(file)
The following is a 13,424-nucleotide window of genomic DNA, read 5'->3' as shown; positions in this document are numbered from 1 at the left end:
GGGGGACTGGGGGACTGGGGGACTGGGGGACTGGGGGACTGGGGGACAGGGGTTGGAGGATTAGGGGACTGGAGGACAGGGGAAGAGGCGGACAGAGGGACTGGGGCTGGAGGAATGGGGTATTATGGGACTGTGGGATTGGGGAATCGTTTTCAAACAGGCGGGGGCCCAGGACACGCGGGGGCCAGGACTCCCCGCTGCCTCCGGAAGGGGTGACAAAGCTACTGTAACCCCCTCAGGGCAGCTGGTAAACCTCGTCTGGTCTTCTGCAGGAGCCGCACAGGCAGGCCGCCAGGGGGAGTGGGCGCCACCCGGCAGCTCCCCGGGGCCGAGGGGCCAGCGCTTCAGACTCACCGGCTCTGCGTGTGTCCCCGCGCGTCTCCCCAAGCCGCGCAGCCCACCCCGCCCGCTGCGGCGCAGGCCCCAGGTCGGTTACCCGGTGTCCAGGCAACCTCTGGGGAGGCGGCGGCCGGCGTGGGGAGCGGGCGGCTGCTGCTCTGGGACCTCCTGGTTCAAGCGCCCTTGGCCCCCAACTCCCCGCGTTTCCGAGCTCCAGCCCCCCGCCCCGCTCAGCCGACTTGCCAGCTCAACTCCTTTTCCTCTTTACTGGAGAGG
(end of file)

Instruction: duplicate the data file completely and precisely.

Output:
The following is a 13,424-nucleotide window of genomic DNA, read 5'->3' as shown; positions in this document are numbered from 1 at the left end:
GGGGGACTGGGGGACTGGGGGACTGGGGGACTGGGGGACTGGGGGACAGGGGTTGGAGGATTAGGGGACTGGAGGACAGGGGAAGAGGCGGACAGAGGGACTGGGGCTGGAGGAATGGGGTATTATGGGACTGTGGGATTGGGGAATCGTTTTCAAACAGGCGGGGGCCCAGGACACGCGGGGGCCAGGACTCCCCGCTGCCTCCGGAAGGGGTGACAAAGCTACTGTAACCCCCTCAGGGCAGCTGGTAAACCTCGTCTGGTCTTCTGCAGGAGCCGCACAGGCAGGCCGCCAGGGGGAGTGGGCGCCACCCGGCAGCTCCCCGGGGCCGAGGGGCCAGCGCTTCAGACTCACCGGCTCTGCGTGTGTCCCCGCGCGTCTCCCCAAGCCGCGCAGCCCACCCCGCCCGCTGCGGCGCAGGCCCCAGGTCGGTTACCCGGTGTCCAGGCAACCTCTGGGGAGGCGGCGGCCGGCGTGGGGAGCGGGCGGCTGCTGCTCTGGGACCTCCTGGTTCAAGCGCCCTTGGCCCCCAACTCCCCGCGTTTCCGAGCTCCAGCCCCCCGCCCCGCTCAGCCGACTTGCCAGCTCAACTCCTTTTCCTCTTTACTGGAGAGG